Germany). Bti (strain IPS82) was produced in liquid culture by e-nema GmbH and spray
dried before addition of Arabic Gum (Sigma, St. Louis, MO, USA) and Bevaloid 211 (C.H.
Erbslöh KG, Germany). The ITUs were determined by the company Icybac GmbH (Speyer,
Germany). For the field trials, different production batches with ITUs ranging from 3,000 to
7,000 were used. Pathogenicity of EPN was assessed in 24 cell well plates (16 mm diameter)
half filled with moist sand (15%) and single L1 T. paludosa. Fifty or 100 DJs/larva in 50 µl
tap water were transferred to the sand. Mortality was assessed after 4 days at 15°C. Each
strain was tested on 24 tipulid larvae in 3 replicates. Pathogenicity against L4 larvae was
tested in cell well plates containing 6 wells of 36 mm diameter and larvae were fed with
lettuce leaf discs (2.5 cm2). Mortality was determined after 6 days. Bti was applied to the
leaves at 8 µg cm-2 using a potter tower and transferred into the wells. Experiments were
conduced at 4°, 8°, 15° or 20°C with 120 L1 for each temperature and mortality was recorded
daily, up to day 4 after exposure. Probit analysis determined the lethal time to kill 50% of the
larvae (LT50) and the confidence intervals at the different temperatures (Oestergaard et al.,
2006). For field testing nematodes were applied using a watering can with 0.5 million DJs per
square meter in 1 liter of tap water. Bti spray dried powder was dispersed in 500 ml of water.
Control plots remained untreated. For evaluation of the tials larvae were collected from sods
submerged in saline water (200 g l-1 NaCl) of 30°C as described by Maercks (1939).
Results and discussion
Against Tipula L1 larvae, S. carpocapsae caused a significantly higher mortality than S.
feltiae at both concentrations of 50 and 100 DJs/larva (F = 246.9, df = 3, 8, P ≤ 0.05). At 15°C
and a concentration of 50 DJs/larva, S. carpocapsae caused a significantly higher mortality
than S. feltiae (F = 226.5, df=3, 8, P ≤ 0.05) (Fig. 1 A). At the lower temperature of 8°C, S.
carpocapsae caused a lower efficacy of 6% while S. feltiae caused a significantly higher
efficacy of 26% at a concentration of 50 DJs/larva. The efficacy of Bti against L1 T. paludosa
larvae is temperature dependent as the comparison of the different probits indicates (Fig. 1B).
Results of the field trials confirmed laboratory assays indicating that control achieved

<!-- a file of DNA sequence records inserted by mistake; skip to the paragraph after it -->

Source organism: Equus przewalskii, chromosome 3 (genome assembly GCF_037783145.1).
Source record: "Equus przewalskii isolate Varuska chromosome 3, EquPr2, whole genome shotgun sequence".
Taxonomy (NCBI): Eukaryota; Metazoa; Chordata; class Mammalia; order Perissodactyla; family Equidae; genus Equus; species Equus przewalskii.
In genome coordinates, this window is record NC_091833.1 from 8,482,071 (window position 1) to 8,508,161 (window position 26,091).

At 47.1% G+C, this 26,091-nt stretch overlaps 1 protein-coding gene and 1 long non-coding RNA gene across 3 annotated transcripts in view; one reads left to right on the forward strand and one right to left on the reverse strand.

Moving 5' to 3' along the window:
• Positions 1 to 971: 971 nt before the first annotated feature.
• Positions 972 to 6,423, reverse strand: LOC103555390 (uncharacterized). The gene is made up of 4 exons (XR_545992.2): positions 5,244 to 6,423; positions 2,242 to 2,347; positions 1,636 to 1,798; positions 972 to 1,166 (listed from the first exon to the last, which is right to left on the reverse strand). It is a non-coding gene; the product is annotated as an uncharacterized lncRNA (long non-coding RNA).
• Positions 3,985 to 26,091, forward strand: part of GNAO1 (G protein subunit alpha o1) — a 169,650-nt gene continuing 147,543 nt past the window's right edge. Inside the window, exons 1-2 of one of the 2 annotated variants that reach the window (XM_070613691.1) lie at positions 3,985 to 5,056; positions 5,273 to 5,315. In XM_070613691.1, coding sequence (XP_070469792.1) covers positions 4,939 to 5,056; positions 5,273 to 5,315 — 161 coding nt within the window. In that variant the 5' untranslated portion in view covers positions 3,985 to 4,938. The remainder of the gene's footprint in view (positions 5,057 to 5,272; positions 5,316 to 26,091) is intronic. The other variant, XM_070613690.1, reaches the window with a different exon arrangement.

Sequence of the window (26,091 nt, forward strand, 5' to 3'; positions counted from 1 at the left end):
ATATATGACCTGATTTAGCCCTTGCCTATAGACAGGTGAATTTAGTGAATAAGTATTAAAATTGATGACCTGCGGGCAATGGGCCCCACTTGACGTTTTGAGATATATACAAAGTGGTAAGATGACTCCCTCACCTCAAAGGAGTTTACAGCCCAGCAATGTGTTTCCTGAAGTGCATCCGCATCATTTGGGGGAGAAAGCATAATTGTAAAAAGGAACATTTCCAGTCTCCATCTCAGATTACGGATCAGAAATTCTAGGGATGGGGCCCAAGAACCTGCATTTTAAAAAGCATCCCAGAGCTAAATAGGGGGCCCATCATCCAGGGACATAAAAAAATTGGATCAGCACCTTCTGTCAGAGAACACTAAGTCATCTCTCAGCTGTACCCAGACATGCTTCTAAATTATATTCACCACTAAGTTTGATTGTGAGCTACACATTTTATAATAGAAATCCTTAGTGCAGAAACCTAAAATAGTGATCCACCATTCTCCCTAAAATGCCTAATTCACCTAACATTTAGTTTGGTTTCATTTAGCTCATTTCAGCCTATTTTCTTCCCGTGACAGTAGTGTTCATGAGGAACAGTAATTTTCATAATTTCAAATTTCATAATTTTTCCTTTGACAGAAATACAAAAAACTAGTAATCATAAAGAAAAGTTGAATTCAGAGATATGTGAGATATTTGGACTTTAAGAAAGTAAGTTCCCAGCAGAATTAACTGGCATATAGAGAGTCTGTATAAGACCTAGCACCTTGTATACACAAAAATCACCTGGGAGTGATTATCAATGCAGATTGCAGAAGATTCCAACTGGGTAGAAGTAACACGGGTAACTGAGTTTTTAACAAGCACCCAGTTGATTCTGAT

with S. feltiae against early instar T. paludosa is low compared to the efficacy recorded for S.
carpocapsae (Table 1). A significant control was achieved only once with S. carpocapsae
reaching 82% reduction at a mean infestation of 172 tipulids m-2 in the untreated control plots.
In another field, an efficacy of 75% was recorded. However, the infestation level in the
control was low with 85 tipulids m-2 and no significant difference to the control was
calculated. These results were obtained in a year with exceptionally high autumn temperatures
ranging between 3° and 18°C in October. When temperature dropped below 11°C, no
reduction of the tipulid population was observed in plots treated with S. carpocapsae (Table
1). The temperatures decreased rapidly after application and the mean temperature during that
field trial was 6°C.
134
100
8°C
Abbott Corrected Mortality (%)
Efficacy (%)
80
100
A
15°C
60
40
20
0
S.feltiae OBSIII
90
20°C
80
70
15°C
60
50
8°C
B
40
4°C
30
20
Probit
10
0
S.carpocapsae ALL
0
2
4
6
Time (days)
Figure 1. A: Abbott corrected mortality of T. paludosa L1 after application of 50 DJs per
larva of S. f. and S.c. at 8° and 15° C (n = 72). B: Abbott corrected mortality and lethal time
for first instar Tipula paludosa at 4°, 8°, 15° and 20°C after treatment with 8µg cm-2 Bti (n =
120). Probits according to Finney (1971).
Table 1. Field trials with Steinernema feltiae and S. carpocapsae against Tipula paludosa
Trial
Nr.
Site
Treatment
Assessment
(days after
application)
Mean
Temperature
(range) (°C)
Rate
Plots Species Larval
(DJs x 106
stage
-2
m )
1
Guby
19/09/02
28
10 (1-21)
0.5
5
S. f.
1
Guby
1
19/09/02
28
10 (1-21)
0.5
5
S. f.
2
Stadum
06/11/03
28
6 (0-10)
0.5
5
S. f.
3
Lelystad
04/11/04
25
6 (1-10)
0.5
6
S. f.
5
Aukrug
05/10/05
28
10 (3-18)
0.5
3
S. c.
6
Aukrug
05/10/05
28
10 (3-18)
0.5
3
S. c.
8
Aukrug
10/11/05
26
4 (1-11)
0.5
3
S. c.
L1 +
L2
L1 +
L2
L2 +
L3
L2 +
L3
L1 +
L2
L1 +
L2
L2 +
L3
Control
Mean number of larvae m-2
(%)
Before treatment
After treatment
control treatment control treatment
331
378
0
-
-
331
289
13
-
-
272
228
16
215
162
107
123
0
-
-
172
31
82*
-
-
85
21
75
216
220
193
238
0
1
= applied second time on 03/10/02 with same rate. S.f. = S. feltiae (EN02) and S.c. = S. carpocapsae
(All), * = significant different to the untreated control (ANOVA, Fischer LSD), DJs = Dauer juveniles.